Do you know that it is an offence for nonmilitary personnel, police officers, paramilitary bodies, husbands, wives, fiancés, children and relatives of military officers to wear military camouflage? In consideration of the security threat and purpose of military camouflage, the legislature deemed it fit to outlaw or regulate the use of armed forces uniforms by persons who are not their members. But the question that begs for answer is, the outlaw of the use of uniforms of armed forces (which include their camouflage) has it been able to reduce security problems and impersonations?
The pith and thrust of this article, is to ascertain the legal implication of wearing these uniforms by persons who are not their members. This article will also succinctly consider the laws restricting the use of these uniforms, and also ascertain whether the members of the armed forces can personally deal with offenders or are they to bring them before the court.
Section 110 of the Criminal Code provide thus:
Any person who – unlawfully wearing the uniform of forces, etc L.N. 112 of 1964, 1967 No 27.
- Not being a person serving in any of the armed forces of Nigeria, wears the uniform or any part of the uniform of such forces or any the armed dress having the appearance or bearing any of the regimental or other distinctive marks of such uniforms; or
- Not being a person holding any office or authority under the government of Nigeria or of any part thereof, wears any uniform or distinctive badge or mark or carries any token calculated to convey the impression that such person holds any office or authority under the government;
Is guilty of an offence and is liable to imprisonment for one month or to a fine of ten naira unless he proves that he had the permission of the president or of the Governor of a state or wear such uniform or dress, badge or mark or to carry such token;
Provided that this section shall not apply to the wearing of any uniform or dress in the course of a stage play or in any bona fide public entertainment.
A perusal on the above section shows that it is unlawful for a person who is not a member of the armed forces to wear their uniform. The armed forces of Nigeria includes: Nigerian Army, Nigeria Navy, Nigerian Air force. This simply means a member of the Nigerian Police force or other paramilitary bodies that wear the uniform or any part of the uniform (camouflage) of the armed forces are liable under Section 110 (1) Criminal Code.
However, the Nigeria Police can only use the uniform (camouflage) when in joint operation with the military or on special operation such as specific anti-riot missions as may be permitted by the president of the country who is the GCFR. Apart from these reasons and the exceptions below, a police officer can be held liable for committing an offence under Section 110 Criminal Code.
Perusing through the provisions of Section 110 Criminal Code, it is manifestly evident that there are only two exceptions or instances a person will not be liable under this section.
- If it is worn with the permission and consent of the president or Governor of a State.
- If it is worn in the course of a stage play or in any bona fide public entertainment.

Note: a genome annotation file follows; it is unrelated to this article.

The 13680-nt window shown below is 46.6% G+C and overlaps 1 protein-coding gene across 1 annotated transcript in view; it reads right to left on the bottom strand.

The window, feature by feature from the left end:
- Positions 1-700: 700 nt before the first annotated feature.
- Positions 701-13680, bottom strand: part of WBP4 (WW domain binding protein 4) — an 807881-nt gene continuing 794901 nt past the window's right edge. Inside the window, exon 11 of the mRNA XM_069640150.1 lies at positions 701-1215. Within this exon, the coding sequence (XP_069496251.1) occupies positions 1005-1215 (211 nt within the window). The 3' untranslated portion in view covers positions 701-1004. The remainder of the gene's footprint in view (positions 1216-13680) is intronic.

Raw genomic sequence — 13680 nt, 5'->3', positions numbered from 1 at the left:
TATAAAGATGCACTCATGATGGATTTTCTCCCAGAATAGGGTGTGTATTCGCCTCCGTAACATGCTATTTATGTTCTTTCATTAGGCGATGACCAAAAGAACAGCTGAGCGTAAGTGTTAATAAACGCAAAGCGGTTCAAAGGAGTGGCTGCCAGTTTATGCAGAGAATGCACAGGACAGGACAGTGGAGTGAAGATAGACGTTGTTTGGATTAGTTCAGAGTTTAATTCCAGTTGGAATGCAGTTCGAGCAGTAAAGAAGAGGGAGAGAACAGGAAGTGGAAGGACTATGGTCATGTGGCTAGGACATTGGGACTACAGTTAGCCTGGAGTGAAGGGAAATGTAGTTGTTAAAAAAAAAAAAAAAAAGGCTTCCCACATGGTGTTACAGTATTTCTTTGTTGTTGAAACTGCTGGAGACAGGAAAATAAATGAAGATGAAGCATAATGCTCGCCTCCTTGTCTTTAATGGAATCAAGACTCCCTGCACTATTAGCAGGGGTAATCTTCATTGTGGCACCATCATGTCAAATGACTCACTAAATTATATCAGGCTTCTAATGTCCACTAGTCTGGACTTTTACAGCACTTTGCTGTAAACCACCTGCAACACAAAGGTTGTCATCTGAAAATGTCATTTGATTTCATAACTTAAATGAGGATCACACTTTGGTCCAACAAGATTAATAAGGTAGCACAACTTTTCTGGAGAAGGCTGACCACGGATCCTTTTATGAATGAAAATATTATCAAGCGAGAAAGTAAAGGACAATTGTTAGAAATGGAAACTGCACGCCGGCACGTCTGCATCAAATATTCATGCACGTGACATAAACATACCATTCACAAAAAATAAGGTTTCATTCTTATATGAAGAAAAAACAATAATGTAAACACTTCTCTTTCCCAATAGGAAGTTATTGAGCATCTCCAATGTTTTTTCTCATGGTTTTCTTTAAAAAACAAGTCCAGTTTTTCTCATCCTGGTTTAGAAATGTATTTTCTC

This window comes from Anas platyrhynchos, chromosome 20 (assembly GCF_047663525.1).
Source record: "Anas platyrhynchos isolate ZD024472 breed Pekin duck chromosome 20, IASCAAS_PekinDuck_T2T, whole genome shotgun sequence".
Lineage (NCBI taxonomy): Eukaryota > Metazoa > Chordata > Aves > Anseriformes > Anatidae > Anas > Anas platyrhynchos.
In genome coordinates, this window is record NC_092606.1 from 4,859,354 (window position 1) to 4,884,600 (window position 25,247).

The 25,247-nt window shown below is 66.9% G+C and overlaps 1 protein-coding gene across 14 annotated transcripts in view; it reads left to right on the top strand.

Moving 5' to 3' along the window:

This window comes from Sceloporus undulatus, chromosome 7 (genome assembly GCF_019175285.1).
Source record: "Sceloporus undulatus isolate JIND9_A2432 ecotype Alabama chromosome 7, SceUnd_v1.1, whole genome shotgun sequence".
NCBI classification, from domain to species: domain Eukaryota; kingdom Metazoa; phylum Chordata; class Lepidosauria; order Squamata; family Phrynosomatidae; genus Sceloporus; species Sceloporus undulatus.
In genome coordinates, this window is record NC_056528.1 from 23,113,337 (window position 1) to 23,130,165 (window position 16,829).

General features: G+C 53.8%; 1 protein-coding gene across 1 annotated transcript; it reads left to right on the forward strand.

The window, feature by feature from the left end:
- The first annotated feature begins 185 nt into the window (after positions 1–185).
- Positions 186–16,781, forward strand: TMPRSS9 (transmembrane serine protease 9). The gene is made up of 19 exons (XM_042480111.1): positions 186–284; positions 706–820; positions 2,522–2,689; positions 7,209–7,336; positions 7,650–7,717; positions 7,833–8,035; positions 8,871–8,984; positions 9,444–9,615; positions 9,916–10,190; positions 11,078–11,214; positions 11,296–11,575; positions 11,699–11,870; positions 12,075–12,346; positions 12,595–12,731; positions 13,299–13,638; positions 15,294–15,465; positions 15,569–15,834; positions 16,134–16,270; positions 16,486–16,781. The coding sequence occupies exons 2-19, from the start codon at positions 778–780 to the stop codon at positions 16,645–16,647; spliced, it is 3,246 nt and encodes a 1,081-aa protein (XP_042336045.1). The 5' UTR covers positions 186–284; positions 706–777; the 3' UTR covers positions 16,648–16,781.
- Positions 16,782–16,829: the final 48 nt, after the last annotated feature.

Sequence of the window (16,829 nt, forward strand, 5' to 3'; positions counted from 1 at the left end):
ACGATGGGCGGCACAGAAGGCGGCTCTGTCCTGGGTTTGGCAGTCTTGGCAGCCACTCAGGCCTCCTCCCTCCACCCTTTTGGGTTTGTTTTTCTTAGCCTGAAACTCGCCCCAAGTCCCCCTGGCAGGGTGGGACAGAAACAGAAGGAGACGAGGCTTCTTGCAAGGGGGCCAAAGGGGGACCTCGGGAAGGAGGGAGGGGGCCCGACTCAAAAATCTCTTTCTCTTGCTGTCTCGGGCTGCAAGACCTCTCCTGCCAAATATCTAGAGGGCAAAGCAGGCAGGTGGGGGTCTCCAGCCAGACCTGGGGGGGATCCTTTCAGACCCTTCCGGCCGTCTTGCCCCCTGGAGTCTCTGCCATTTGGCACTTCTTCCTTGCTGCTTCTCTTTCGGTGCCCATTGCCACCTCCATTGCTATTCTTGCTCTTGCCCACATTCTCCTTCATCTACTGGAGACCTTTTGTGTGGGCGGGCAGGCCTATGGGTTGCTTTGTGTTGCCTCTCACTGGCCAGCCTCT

From the above exceptions, it shows that an actor or actress or music artiste can wear the armed forces uniform but they can only wear it in the course of a movie shoot or in any genuine public entertainment. So aside these instances, if they should wear these uniforms, they can be held liable under this section. Going by the above exceptions and section, you will agree with me that even an officer in the armed forces does not have the power to permit or allow or agree to allow any person that is not a member of the armed forces to wear their uniform or any part of it thereof.
In our present Nigeria, we see instances where an officer of the armed forces will allow the fiancée or wife or children to put on camouflage to walk about in the street or even snap pre-wedding pictures with it and post on Facebook. Can these persons be held liable? I answer in the affirmative and strongly contend that they can be held liable until they prove that they have the permission of the President or Governor or they are in stage play or in any bona fide public entertainment. It is apropos and kosher at this point to state that an officer who allows or agree to allow his uniform by those who are not members of the armed forces can be held liable for conspiracy to commit any offence not a felony.
Section 517 Criminal Code provides thus: “Any person who conspires with another to commit any offence which is not a felony or to do any act in any part of the world, which if done in Nigeria would be an offence but not a felony and which is an offence under the laws in force in the place where it is proposed to be done, is guilty of a misdemeanour and is liable to imprisonment for two years. The offender cannot be arrested without warrant.
The court in the case of BABARINDE & ORS V STATE (2013) LPELR-SC.169/2012, held that Conspiracy as an offence is the agreement by two or more persons to do or cause to be done an illegal act or legal act in an illegal means. The actual agreement constitutes the offence and it is not necessary to prove that the act has in fact been committed. – KAYODE v STATE (2016) LPELR-SC.83/2012. To prove conspiracy and be able to secure conviction, the prosecution must prove against the officer or member of the armed force (1) an agreement between two or more persons to do or cause to be done some illegal act or some act which is not illegal by illegal means. (2) Individual participation in the conspiracy by each of the accused person and this position was held in the case of GARBA v COP (2007) 16 NWLR (PT 1060) 378 @ 405.